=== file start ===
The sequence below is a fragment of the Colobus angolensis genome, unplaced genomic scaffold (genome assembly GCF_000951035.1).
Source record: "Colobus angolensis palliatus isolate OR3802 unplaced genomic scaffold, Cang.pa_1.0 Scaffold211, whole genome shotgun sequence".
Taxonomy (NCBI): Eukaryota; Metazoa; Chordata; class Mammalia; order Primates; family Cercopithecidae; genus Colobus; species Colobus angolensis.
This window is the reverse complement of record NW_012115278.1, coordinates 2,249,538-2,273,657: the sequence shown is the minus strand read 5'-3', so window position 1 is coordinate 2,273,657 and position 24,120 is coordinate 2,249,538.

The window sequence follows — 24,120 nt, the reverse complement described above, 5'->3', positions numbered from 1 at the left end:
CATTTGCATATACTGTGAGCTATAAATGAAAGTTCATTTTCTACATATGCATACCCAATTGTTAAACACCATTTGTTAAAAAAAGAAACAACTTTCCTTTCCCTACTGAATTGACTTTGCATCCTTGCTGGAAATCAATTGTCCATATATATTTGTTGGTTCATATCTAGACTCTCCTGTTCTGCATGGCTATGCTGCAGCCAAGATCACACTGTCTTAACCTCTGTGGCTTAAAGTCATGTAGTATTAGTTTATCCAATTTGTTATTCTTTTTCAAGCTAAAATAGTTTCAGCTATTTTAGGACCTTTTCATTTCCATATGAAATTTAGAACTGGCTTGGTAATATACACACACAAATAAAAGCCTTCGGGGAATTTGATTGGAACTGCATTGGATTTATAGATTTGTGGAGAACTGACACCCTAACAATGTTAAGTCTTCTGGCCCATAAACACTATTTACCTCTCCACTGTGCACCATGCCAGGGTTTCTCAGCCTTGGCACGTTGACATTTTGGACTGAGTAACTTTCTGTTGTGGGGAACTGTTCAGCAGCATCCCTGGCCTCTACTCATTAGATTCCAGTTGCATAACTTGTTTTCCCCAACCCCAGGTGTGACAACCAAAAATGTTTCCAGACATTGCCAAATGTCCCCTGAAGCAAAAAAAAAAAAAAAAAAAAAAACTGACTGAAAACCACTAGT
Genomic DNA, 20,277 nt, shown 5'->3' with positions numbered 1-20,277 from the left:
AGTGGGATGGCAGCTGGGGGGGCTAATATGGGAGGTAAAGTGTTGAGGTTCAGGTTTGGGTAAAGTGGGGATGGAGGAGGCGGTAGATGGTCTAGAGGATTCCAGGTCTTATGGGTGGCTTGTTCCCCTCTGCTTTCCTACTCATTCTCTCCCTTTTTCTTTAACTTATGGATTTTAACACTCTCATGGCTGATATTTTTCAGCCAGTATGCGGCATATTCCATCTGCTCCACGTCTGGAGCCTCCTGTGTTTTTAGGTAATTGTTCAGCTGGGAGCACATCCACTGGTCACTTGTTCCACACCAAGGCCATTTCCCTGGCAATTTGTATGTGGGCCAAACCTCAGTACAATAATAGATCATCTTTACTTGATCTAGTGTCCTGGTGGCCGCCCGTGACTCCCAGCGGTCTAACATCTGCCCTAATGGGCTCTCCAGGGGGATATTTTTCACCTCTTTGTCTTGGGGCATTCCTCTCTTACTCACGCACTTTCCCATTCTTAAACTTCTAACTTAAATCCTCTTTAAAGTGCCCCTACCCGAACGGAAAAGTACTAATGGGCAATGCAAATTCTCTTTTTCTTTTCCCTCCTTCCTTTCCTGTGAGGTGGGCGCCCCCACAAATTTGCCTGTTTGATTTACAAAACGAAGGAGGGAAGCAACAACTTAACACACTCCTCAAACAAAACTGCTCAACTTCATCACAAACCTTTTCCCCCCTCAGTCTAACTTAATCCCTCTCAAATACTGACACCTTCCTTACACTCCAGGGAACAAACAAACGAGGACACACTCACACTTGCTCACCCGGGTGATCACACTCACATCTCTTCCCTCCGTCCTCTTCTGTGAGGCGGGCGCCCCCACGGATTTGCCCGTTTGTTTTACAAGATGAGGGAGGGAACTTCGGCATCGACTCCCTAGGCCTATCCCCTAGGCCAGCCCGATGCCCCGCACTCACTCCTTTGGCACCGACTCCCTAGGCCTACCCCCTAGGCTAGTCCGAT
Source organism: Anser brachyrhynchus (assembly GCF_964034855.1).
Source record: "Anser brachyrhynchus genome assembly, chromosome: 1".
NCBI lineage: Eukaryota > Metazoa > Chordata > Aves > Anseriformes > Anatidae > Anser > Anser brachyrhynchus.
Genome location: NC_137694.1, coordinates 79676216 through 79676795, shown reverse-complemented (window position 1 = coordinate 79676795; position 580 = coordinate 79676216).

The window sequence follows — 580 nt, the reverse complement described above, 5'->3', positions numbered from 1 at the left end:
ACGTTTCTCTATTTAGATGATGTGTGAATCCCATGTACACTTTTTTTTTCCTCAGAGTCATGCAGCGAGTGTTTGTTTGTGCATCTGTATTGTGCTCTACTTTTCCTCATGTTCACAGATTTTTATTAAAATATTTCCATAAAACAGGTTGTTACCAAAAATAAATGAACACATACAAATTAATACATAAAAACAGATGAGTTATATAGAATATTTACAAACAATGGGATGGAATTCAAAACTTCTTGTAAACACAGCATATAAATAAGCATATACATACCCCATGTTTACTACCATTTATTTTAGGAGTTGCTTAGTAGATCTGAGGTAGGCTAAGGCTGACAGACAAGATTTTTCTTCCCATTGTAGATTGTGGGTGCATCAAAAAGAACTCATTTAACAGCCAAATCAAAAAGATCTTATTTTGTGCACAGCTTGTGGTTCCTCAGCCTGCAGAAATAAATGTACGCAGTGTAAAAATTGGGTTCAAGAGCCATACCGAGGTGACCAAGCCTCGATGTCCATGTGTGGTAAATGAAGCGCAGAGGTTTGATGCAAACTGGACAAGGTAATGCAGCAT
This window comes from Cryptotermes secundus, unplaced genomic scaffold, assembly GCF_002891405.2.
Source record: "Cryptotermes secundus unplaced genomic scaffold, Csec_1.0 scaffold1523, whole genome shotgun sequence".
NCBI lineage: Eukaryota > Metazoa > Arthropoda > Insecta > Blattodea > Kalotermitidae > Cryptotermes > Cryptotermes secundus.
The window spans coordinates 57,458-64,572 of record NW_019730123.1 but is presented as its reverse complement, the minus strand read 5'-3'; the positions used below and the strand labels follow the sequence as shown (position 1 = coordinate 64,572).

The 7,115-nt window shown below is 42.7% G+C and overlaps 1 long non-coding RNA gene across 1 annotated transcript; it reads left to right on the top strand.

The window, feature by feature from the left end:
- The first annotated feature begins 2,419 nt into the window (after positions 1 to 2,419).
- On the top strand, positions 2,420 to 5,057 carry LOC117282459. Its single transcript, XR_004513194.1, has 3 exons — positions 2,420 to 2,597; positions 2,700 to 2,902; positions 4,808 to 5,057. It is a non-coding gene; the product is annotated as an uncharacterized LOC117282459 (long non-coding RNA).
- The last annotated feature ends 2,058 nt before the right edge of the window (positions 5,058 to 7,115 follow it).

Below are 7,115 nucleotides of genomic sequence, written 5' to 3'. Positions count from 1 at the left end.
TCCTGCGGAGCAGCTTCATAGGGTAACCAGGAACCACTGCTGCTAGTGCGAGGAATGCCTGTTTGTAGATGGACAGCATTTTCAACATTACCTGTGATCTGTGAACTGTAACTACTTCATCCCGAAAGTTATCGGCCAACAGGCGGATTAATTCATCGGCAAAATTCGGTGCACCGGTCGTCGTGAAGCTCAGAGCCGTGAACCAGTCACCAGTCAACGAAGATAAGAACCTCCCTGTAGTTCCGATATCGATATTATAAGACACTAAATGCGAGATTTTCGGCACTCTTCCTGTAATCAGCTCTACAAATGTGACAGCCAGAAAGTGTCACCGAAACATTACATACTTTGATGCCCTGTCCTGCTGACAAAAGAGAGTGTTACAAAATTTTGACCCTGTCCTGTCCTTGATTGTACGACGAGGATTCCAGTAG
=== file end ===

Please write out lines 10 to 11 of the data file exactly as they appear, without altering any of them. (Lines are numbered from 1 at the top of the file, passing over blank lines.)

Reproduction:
Source record: "Anser brachyrhynchus genome assembly, chromosome: 1".
NCBI lineage: Eukaryota > Metazoa > Chordata > Aves > Anseriformes > Anatidae > Anser > Anser brachyrhynchus.